The problems which are elucidated hereinabove are essentially overcome by the present inventive low-profile package constructions. In the embodiment shown in FIGS. 6 and 7 there is disclosed a thinner low-profile wire-bond package 70 which improves upon the prior art three-loop package design of FIGS. 1 and 2. In this instance, the wire loops are reduced to two loops 72,74 rather than the previous three wire loops, with the substrate 76 and the chip 78, being represented as a cavity-down package with ball grid arrays (BGAs) 80, although the invention is equally applicable to chip-up packages. As shown in FIG. 6, an interstitial pattern of a ground bus 82 and a power bus 84 is located on the substrate 76, with a separate signal wire bond ring 86. This arrangement of ground and power buses 82,84 allows for a single row of wire-bond connections directly on the substrate, mimicking a single ring. This novel construction thus eliminates a wire loop, and enables the entire package structure to be provided with the two loops 72,74 rather than the previous three loops whereby encapsulation by the encapsulant 88 enables the application of a more desirable amount of material in view of the lesser wire loop height. Consequently, the overall package height has been significantly reduced and desired wire-bond loop spacing can be maintained without any potential loss or shorting of power, so as to meet JEDEC package height standards.
Similarly, reverting to the embodiment of FIGS. 8 and 9 of the drawings; in that instance the typical five wire-loop package shown in FIGS. 3 to 5, has been redesigned to a package 90 with only three wire-loops 92,94 and 96; in effect, eliminating two wire loops by creating an interstitial pattern of a ground bus 98 and two power or voltage buses 100,102, and signal ring 103 with a separate signal ring 104 with interstitial connections. Thus, one of the loops 92 is connected to the ground bus 98 in the plane of the chip 106, whereas second loop 94 is connected to the signal ring with interstitial power connections, and the third loop 96 is connected to the separate signal ring.
The advantage of the embodiment of FIGS. 8 and 9 resides in that the previous five-loop height is reduced to only three loops, thereby enabling a more desirable encapsulation, which meets the industry requirements for producing slimmer chip-up and cavity-down low-profile wire-bond packages; for instance, such as for the JEDEC 1 mm grid mentioned hereinabove.
From the foregoing, it becomes readily apparent that the advantages of the present invention reside in enabling the fabrication of lower height wire-bond packages, which eliminate portions in the amount of the wire loops and resultingly reduce overall loop height requirements, while maintaining the integrity and operative advantages of previous wire-bond packages within the particular size and height parameters specified by industry standards.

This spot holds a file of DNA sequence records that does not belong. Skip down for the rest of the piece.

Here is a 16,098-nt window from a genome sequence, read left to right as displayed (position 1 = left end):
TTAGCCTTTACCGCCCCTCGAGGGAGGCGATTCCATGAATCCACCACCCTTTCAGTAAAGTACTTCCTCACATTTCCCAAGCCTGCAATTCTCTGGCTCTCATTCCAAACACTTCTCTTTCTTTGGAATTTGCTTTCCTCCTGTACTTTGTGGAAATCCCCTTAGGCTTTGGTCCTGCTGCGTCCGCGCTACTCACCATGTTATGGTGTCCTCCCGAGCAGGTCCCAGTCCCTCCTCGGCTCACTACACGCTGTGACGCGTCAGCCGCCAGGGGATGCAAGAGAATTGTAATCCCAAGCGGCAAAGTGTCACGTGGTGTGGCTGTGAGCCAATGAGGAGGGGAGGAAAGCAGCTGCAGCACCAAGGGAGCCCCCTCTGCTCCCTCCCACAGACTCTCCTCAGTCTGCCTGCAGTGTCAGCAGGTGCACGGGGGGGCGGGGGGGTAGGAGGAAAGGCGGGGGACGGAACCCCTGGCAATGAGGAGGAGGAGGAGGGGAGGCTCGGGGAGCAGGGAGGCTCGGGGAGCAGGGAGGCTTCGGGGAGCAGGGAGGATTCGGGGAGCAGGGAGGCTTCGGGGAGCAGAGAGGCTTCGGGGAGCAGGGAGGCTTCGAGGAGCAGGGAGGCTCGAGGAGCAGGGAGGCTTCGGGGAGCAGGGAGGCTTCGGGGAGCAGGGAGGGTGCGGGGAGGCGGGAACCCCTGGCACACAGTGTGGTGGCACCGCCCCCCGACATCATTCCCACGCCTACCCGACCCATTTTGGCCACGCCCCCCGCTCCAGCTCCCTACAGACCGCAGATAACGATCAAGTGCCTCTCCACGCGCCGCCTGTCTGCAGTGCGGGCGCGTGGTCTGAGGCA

Although there have been described the advantages derived over previous three wire loops and five wire loop wire-bond package designs by reducing the number of wires versus total quantity of power and signal rings, thereby reducing package thickness, it is possible to contemplate the advantages of the invention being applicable to low-profile wire-bond packages having different numbers of wire loops as may be required by specific applications, these features being advantageous to both chip-up and cavity-down package designs.
While the invention has been particularly shown and described with respect to preferred embodiments thereof, it will be understood by those skilled in the art that the foregoing and other changes in form and details may be made therein without departing form the spirit and scope of the invention.
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|U.S. Classification||257/691, 257/784, 257/787, 257/E23.07, 257/E23.079|
|International Classification||H01L21/60, H01L23/498, H01L23/31, H01L23/50|
|Cooperative Classification||Y10T29/49144, Y10T29/49146, H01L24/48, H01L2224/48233, H01L2924/1532, H01L2224/4943, H01L2224/49171, H01L2924/01005, H01L2924/01033, H01L2924/01006, H01L2224/48227, H01L2224/48091, H01L2924/15311, H01L2924/014, H01L2224/49052, H01L2224/49175, H01L2224/85, H01L23/50, H01L24/85, H01L2924/14, H01L23/3128, H01L23/49838, H01L2924/00014, H01L24/49, H01L2924/01082|
|European Classification||H01L24/85, H01L24/49, H01L23/50, H01L23/498G, H01L23/31H2B|
|Oct 25, 2000||AS||Assignment|
|Nov 18, 2005||FPAY||Fee payment|
Year of fee payment: 4
|Dec 17, 2009||FPAY||Fee payment|
Year of fee payment: 8
|Jan 14, 2010||AS||Assignment|
Owner name: TESSERA INTELLECTUAL PROPERTIES, INC., CALIFORNIA
Free format text: ASSIGNMENT OF ASSIGNORS INTEREST;ASSIGNOR:INTERNATIONAL BUSINESS MACHINES CORPORATION;REEL/FRAME:023796/0685
Effective date: 20090930
|Jun 8, 2011||AS||Assignment|
Owner name: INVENSAS CORPORATION, CALIFORNIA
Free format text: CHANGE OF NAME;ASSIGNOR:TESSERA INTELLECTUAL PROPERTIES, INC.;REEL/FRAME:026423/0286
Effective date: 20110425
|Dec 4, 2013||FPAY||Fee payment|
Year of fee payment: 12